Met chief orders inquiry into terror suspect assault

By politics.co.uk staff

Metropolitan police commissioner Sir Paul Stephenson has ordered an independent inquiry into why officers who arrested a terror suspect refused to give evidence in a case over his alleged abuse.

On Wednesday, the Met agreed to pay £60,000 to Babar Ahmad who was allegedly subjected to “serious gratuitous prolonged unjustified violence” and “religious abuse” after his arrest in a counter-terrorism raid.

The 34-year-old was never charged following the raid on his home in Tooting, south-west London, in December 2003 and during the hearing at the high court, his legal representatives told the court how Mr Ahmad was abused and humiliated.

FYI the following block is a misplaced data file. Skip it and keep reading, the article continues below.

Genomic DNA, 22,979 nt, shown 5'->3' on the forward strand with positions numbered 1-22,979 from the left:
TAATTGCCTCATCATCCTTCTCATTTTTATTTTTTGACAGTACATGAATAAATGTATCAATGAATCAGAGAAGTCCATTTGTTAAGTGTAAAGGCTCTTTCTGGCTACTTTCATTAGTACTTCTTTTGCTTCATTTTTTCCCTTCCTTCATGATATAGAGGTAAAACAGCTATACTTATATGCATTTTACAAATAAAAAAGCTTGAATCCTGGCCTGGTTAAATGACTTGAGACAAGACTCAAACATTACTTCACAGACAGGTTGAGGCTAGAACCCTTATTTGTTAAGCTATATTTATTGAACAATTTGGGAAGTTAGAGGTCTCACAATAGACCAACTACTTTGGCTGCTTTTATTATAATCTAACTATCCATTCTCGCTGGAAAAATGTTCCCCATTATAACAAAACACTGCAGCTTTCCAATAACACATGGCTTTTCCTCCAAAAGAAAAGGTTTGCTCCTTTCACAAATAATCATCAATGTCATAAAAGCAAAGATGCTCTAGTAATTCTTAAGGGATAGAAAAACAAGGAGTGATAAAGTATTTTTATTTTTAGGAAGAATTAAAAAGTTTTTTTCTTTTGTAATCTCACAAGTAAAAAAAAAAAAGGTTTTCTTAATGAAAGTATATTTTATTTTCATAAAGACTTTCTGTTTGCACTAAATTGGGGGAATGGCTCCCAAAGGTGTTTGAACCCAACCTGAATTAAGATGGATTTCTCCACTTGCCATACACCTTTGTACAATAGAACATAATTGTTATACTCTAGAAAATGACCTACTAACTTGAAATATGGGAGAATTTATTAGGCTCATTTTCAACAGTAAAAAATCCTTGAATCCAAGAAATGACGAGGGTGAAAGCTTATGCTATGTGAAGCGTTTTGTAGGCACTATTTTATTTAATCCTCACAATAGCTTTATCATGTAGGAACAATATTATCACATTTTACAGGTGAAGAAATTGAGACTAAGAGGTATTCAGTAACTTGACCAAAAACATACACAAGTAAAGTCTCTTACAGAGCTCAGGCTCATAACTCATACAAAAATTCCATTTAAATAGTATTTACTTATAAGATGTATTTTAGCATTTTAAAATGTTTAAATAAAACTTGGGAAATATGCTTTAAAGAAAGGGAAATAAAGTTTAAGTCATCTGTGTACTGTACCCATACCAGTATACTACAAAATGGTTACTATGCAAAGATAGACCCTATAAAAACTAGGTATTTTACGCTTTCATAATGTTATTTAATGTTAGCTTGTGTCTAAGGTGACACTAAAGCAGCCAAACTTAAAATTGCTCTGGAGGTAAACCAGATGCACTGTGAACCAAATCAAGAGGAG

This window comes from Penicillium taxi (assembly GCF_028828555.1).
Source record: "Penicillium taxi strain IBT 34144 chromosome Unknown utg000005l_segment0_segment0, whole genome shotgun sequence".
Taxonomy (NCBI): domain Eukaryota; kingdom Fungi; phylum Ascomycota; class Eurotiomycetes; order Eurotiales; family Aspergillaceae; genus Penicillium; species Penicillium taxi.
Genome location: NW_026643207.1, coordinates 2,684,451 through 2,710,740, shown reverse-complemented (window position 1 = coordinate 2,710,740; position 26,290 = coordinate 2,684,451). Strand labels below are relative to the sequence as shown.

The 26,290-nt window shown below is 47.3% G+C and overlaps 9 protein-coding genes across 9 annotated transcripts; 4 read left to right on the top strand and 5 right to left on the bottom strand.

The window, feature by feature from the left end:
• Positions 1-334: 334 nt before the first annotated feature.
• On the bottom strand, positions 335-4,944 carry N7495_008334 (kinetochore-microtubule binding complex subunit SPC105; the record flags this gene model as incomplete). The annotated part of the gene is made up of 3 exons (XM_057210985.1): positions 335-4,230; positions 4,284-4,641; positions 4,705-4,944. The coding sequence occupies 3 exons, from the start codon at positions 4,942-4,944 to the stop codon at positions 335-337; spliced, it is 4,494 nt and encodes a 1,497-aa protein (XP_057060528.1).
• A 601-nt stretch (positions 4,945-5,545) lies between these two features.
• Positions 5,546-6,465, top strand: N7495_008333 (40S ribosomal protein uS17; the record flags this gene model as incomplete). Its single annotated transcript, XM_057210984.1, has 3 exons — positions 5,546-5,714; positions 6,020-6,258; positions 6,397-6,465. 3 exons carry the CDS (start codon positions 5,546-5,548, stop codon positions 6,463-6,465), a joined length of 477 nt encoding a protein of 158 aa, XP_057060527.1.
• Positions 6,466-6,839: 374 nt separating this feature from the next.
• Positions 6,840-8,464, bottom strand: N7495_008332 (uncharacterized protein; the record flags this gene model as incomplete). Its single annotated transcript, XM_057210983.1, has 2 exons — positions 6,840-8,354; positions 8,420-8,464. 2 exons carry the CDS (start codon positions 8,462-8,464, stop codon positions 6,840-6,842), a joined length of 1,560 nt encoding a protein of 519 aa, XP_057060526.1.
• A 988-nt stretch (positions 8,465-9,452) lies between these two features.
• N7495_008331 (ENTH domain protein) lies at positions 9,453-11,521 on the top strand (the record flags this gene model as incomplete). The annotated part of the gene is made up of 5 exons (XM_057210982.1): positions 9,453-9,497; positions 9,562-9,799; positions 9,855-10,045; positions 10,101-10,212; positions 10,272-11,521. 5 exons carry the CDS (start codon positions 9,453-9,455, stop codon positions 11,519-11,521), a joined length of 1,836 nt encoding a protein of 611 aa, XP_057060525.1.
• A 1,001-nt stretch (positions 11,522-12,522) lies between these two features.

A statement was released yesterday afternoon on behalf of Sir Paul, which called for an immediate investigation into the circumstances surrounding the officers refusing to give evidence relating to the arrest in 2003.

“Whilst this arrest and subsequent events are historic this is a serious matter which has been referred to the Independent Police Complaints Commission (IPCC),” the Met statement declared.

Mr Ahmad is currently being held in prison awaiting extradition to the US on unrelated charges.